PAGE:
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REVIEW: THE GREATEST NIGHT IN POP

One of the few criticisms I have regarding this film pertains to its title. While many of the participating artists hailed from the pop genre, the event itself marked a pinnacle moment in music history. Stemming from the release of "Do They Know It's Christmas?" by the UK-based group Band.Aid in December 1984, Harry Belafonte and Ken Kragen began efforts to organize a benefit single for African famine relief. "The Greatest Night in Pop" chronicles the creation of "We Are The World," a landmark benefit single recorded by the supergroup USA for Africa in 1985. This historic recording session took place on the night of the American Music Awards at AMA Studios in Hollywood, CA. Written by Michael Jackson and Lionel Richie, and produced by Quincy Jones and Michael Omartian, the track garnered sales exceeding 20 million copies, making it the ninth-best-selling physical single of all time.



ANALYSIS

I’m putting this documentary in “The Last Dance” tier. I understand the weight of that statement, but The Greatest Night In Pop wears it well. Director Bao Nguyen sets the scene up nicely. The music industry is at new heights—the stars, opportunities, the hunger. Communication doesn’t move as fast as you want it to. Everything isn’t broadcast to the public, which makes personal interactions with peers and rivals very significant, especially when it’s ego-driven. Influence has shaped culture, but does it still extend to famine relief and social change? I learned a lot from this movie, one of the first lessons being that JONES, JACKSON, and RICHIE ain’t no joke—they put the production on their backs. Quincy Jones, being a master orchestrator, ensures a quality product while being a professional master. Michael Jackson cares deeply about the record, who’s there, and how we are spending his time. I saw a young black man, with eyes always on him while he had his eyes on everyone, including himself. Lionel Richie is flourishing and being treated as such. Not only transitioning away from the Commodores musically, but he’s also afforded the opportunity to host the AMAs, write the single, go on tour, and tend to the hands and feet of super babies.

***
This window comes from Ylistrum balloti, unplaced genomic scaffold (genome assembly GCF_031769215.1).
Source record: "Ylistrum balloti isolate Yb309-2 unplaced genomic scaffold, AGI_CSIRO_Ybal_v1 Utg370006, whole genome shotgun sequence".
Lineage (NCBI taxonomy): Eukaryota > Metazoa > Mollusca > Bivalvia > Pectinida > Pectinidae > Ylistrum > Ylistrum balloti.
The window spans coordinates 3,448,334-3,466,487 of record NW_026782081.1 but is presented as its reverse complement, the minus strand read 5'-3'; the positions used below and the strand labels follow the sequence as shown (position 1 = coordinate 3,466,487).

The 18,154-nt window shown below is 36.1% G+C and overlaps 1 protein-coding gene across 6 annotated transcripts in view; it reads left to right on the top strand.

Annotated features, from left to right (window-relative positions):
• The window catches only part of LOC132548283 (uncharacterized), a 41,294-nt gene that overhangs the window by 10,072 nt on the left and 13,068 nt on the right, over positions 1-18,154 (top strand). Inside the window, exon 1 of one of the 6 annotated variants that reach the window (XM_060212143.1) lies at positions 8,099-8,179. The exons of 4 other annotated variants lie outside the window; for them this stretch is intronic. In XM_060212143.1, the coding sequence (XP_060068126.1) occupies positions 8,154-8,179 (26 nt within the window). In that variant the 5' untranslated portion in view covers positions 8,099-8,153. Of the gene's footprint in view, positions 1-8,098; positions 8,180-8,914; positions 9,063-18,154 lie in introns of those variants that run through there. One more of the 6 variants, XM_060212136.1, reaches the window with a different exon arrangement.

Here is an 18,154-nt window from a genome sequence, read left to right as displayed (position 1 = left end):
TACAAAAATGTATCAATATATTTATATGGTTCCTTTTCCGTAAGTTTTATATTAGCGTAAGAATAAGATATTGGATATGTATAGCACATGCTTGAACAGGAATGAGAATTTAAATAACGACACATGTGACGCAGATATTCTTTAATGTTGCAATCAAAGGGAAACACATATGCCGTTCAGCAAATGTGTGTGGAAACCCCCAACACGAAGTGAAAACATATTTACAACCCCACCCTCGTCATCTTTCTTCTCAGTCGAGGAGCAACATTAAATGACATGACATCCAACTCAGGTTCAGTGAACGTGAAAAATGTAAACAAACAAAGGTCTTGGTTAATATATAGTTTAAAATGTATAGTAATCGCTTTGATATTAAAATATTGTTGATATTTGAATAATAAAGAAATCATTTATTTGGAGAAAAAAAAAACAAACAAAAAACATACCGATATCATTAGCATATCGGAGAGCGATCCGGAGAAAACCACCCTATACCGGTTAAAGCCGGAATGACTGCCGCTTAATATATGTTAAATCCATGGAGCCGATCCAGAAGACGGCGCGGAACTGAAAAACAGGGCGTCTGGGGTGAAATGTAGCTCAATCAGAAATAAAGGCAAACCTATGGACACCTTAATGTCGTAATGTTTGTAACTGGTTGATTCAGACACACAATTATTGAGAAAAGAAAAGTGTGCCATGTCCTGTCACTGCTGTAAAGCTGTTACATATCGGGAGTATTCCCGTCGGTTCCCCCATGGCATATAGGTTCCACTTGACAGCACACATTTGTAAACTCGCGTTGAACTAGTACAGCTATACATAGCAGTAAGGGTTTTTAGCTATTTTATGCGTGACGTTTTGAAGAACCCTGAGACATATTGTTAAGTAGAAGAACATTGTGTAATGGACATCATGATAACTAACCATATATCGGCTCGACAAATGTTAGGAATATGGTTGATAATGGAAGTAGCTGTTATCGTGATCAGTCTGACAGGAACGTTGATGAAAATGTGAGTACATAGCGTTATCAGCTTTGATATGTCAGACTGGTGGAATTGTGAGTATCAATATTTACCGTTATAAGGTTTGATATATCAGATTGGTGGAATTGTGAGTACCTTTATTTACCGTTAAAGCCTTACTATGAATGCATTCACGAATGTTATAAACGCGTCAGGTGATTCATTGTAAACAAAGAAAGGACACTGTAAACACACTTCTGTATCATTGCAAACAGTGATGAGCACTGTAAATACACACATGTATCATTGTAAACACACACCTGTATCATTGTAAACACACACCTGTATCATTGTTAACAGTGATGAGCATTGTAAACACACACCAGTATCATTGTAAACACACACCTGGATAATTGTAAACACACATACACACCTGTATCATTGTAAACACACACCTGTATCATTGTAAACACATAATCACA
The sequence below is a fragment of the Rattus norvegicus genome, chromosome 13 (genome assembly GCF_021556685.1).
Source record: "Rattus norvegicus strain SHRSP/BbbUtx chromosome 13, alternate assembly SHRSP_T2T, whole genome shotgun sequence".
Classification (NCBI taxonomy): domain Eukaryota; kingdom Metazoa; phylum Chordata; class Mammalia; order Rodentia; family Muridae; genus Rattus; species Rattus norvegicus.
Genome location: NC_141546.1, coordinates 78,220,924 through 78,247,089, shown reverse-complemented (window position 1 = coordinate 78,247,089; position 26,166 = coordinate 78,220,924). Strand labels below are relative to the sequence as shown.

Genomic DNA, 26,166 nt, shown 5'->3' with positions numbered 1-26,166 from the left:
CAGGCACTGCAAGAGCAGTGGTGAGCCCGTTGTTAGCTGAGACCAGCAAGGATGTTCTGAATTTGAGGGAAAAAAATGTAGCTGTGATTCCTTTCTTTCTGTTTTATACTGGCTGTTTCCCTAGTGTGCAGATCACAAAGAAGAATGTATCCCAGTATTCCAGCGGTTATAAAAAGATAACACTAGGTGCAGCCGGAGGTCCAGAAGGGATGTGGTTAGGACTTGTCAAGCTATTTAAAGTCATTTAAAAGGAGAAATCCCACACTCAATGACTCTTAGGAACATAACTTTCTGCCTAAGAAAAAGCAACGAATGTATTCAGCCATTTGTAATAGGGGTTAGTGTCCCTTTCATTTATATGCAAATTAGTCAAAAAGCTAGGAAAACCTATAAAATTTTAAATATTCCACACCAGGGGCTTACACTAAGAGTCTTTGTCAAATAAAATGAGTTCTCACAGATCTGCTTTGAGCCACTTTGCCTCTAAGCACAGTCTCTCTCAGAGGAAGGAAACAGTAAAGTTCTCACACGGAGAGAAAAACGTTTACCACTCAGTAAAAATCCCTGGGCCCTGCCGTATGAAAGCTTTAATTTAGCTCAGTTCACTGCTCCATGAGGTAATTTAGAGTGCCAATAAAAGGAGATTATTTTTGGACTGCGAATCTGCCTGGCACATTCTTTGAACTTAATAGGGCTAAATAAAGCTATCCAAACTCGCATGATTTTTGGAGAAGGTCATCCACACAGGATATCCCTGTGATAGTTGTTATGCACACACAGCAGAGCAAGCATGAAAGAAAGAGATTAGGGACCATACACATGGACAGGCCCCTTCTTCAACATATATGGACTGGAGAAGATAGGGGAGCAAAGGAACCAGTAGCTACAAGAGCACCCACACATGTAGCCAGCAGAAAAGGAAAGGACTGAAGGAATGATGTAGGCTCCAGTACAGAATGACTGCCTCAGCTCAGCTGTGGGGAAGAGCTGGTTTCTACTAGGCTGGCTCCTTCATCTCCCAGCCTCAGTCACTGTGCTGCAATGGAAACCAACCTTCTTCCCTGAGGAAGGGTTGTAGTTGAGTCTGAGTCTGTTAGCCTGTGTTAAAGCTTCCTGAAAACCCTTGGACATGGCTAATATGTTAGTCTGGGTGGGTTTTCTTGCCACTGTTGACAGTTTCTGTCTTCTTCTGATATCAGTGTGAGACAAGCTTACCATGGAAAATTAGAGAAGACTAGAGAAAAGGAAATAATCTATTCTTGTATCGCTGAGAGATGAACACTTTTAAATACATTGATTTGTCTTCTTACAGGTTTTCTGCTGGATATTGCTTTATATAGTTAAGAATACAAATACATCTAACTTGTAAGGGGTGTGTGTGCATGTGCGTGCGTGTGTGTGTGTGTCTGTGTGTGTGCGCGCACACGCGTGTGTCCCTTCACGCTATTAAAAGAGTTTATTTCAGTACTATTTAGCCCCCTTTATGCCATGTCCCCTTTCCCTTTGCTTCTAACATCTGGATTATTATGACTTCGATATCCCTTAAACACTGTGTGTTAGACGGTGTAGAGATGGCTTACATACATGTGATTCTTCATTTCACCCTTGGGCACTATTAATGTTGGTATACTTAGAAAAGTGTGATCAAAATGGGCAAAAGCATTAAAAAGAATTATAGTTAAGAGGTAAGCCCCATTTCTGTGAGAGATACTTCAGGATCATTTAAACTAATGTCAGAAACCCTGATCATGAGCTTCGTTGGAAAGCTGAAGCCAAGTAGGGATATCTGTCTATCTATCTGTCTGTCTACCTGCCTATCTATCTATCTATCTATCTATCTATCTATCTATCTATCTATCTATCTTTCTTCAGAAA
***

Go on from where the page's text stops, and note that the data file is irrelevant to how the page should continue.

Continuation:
The pool of production is deep. I enjoyed hearing perspectives from Sheila E, Bruce Springsteen, "LIONnell," Cyndi Lauper, the audio and visual teams, Quincy, and Michael. You feel like you were in the room. The archival footage looked really good, à la The Last Dance. Al Jarreau was drinking entirely too much, with cups appearing in multiple shots. The zooms on Bob Dylan's mumbles and Michael's mascara were notable. The only thing we're missing is Lionel eating chicken. (side-eye at that chicken comment) When the song was produced and released, you had no clue that Cyndi Lauper's earrings were singing just as loud as her. Producing a song is truly a talent. The raw footage of Bruce and the final are two different takes. That's why he's called The Boss. Despite coming off the biggest tour of my life and not being at 100%, my voice is still passionate, and Quincy knows how to tailor it just right. Huey Lewis did so well, yet now I want to hear the AI Prince version. I know... I know.


CONCLUSION

I want a sequel. It should be called “More Great Nights”. They should talk about the 2010 single benefiting Haiti. I want Lionel Richie there, Jamie Foxx, Quincy, Blige, Bieber, Bebe, and Harry Connick Jr. What was the impact of the first single? Quantify the famine relief. Discuss how artists use their platforms. I highly recommend this film; not only will it teach you a lot, but the sounds are heavenly. These artists are arguably in their prime, some of the most talented musicians of the last 100 years. It should be called the Greatest Night in Music because they collectively came together to work on one project. The depths and contrasts to even fathom that now make it such an incredible feat. Netflix, double-down on the documentaries.

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